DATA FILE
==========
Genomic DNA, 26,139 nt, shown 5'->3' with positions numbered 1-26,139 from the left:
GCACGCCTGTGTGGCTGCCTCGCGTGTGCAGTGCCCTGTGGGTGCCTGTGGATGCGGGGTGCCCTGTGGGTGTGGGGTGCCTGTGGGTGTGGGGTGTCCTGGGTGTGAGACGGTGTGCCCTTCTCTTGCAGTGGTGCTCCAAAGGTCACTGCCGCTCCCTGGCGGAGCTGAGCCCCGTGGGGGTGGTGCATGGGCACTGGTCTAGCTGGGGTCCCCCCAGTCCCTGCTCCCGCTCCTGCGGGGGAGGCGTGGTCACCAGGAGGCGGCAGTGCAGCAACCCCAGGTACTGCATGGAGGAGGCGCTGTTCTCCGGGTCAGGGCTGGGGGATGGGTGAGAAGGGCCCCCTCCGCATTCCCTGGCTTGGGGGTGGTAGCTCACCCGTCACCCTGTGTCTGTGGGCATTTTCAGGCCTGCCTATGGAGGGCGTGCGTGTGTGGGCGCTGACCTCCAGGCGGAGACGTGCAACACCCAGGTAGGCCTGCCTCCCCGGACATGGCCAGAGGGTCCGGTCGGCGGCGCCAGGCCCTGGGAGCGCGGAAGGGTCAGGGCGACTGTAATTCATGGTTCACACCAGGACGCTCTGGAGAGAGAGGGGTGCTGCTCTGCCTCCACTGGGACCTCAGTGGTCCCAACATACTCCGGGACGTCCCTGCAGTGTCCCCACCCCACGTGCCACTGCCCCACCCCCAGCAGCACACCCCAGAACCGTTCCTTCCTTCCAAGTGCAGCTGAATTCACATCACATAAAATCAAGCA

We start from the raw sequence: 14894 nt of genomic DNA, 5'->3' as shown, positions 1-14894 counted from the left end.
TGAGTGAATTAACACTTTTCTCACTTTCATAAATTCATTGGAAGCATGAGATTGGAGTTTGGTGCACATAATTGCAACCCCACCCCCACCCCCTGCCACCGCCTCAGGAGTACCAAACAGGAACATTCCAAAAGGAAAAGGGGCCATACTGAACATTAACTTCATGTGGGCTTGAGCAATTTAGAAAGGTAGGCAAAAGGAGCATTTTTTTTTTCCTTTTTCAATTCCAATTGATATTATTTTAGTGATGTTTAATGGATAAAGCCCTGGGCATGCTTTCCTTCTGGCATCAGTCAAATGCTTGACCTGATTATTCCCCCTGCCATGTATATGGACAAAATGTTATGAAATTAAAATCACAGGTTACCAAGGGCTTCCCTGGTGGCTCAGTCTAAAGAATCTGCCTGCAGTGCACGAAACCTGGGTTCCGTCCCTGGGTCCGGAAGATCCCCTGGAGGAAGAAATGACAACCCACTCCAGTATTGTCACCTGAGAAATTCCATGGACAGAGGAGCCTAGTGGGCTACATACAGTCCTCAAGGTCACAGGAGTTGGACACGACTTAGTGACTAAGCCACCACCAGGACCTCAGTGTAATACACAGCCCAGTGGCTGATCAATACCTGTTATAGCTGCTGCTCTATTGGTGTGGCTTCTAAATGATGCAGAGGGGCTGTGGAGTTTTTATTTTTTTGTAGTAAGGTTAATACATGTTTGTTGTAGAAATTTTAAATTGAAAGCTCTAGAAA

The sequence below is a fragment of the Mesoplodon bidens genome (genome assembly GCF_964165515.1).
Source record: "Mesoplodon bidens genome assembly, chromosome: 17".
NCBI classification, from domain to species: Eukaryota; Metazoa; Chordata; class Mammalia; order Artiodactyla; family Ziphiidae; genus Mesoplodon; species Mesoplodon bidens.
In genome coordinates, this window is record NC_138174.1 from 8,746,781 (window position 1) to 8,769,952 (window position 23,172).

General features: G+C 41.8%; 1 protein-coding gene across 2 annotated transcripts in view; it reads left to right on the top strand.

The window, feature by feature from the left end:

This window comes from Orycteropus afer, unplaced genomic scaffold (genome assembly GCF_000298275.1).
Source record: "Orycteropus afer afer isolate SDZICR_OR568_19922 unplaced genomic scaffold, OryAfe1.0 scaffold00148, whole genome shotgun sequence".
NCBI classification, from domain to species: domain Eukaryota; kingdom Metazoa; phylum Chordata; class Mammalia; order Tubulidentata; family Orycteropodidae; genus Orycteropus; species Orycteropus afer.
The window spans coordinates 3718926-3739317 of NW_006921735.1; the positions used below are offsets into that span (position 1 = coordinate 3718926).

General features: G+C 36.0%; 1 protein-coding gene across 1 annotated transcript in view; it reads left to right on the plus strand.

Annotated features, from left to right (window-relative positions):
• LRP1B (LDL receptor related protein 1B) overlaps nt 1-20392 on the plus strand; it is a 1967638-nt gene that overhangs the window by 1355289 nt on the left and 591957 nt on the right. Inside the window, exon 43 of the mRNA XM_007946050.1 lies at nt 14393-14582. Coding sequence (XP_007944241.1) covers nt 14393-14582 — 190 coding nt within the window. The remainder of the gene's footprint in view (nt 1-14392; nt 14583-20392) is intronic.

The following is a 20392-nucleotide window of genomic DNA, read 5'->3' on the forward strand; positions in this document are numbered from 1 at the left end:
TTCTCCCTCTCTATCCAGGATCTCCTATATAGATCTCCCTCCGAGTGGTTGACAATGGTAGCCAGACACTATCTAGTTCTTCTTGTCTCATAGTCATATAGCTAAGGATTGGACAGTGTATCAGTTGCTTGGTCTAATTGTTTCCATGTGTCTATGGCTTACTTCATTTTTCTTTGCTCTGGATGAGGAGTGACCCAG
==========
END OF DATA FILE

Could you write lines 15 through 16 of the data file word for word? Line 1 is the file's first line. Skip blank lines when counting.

General features: G+C 36.0%; 1 protein-coding gene across 1 annotated transcript in view; it reads left to right on the plus strand.

Annotated features, from left to right (window-relative positions):